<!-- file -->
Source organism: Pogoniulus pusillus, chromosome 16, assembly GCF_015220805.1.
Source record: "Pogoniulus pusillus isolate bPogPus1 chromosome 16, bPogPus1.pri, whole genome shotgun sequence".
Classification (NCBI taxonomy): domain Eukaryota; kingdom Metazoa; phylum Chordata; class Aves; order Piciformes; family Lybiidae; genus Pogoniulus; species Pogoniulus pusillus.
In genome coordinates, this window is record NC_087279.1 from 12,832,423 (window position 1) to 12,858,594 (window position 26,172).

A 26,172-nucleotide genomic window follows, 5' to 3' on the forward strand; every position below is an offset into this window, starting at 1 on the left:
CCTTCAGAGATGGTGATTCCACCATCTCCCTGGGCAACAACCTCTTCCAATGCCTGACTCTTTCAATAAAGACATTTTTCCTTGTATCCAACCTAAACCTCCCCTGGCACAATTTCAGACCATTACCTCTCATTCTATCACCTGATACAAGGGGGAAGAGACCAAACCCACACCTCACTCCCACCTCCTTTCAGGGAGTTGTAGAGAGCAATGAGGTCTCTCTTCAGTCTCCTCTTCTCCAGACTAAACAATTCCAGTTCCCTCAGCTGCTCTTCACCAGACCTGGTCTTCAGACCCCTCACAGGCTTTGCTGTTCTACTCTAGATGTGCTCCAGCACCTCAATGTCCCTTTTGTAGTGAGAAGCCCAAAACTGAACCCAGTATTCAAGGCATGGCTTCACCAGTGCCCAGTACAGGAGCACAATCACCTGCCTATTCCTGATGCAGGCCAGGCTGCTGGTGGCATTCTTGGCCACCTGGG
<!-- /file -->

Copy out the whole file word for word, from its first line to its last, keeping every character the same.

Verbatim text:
Source organism: Pogoniulus pusillus, chromosome 16, assembly GCF_015220805.1.
Source record: "Pogoniulus pusillus isolate bPogPus1 chromosome 16, bPogPus1.pri, whole genome shotgun sequence".
Classification (NCBI taxonomy): domain Eukaryota; kingdom Metazoa; phylum Chordata; class Aves; order Piciformes; family Lybiidae; genus Pogoniulus; species Pogoniulus pusillus.
In genome coordinates, this window is record NC_087279.1 from 12,832,423 (window position 1) to 12,858,594 (window position 26,172).

A 26,172-nucleotide genomic window follows, 5' to 3' on the forward strand; every position below is an offset into this window, starting at 1 on the left:
CCTTCAGAGATGGTGATTCCACCATCTCCCTGGGCAACAACCTCTTCCAATGCCTGACTCTTTCAATAAAGACATTTTTCCTTGTATCCAACCTAAACCTCCCCTGGCACAATTTCAGACCATTACCTCTCATTCTATCACCTGATACAAGGGGGAAGAGACCAAACCCACACCTCACTCCCACCTCCTTTCAGGGAGTTGTAGAGAGCAATGAGGTCTCTCTTCAGTCTCCTCTTCTCCAGACTAAACAATTCCAGTTCCCTCAGCTGCTCTTCACCAGACCTGGTCTTCAGACCCCTCACAGGCTTTGCTGTTCTACTCTAGATGTGCTCCAGCACCTCAATGTCCCTTTTGTAGTGAGAAGCCCAAAACTGAACCCAGTATTCAAGGCATGGCTTCACCAGTGCCCAGTACAGGAGCACAATCACCTGCCTATTCCTGATGCAGGCCAGGCTGCTGGTGGCATTCTTGGCCACCTGGG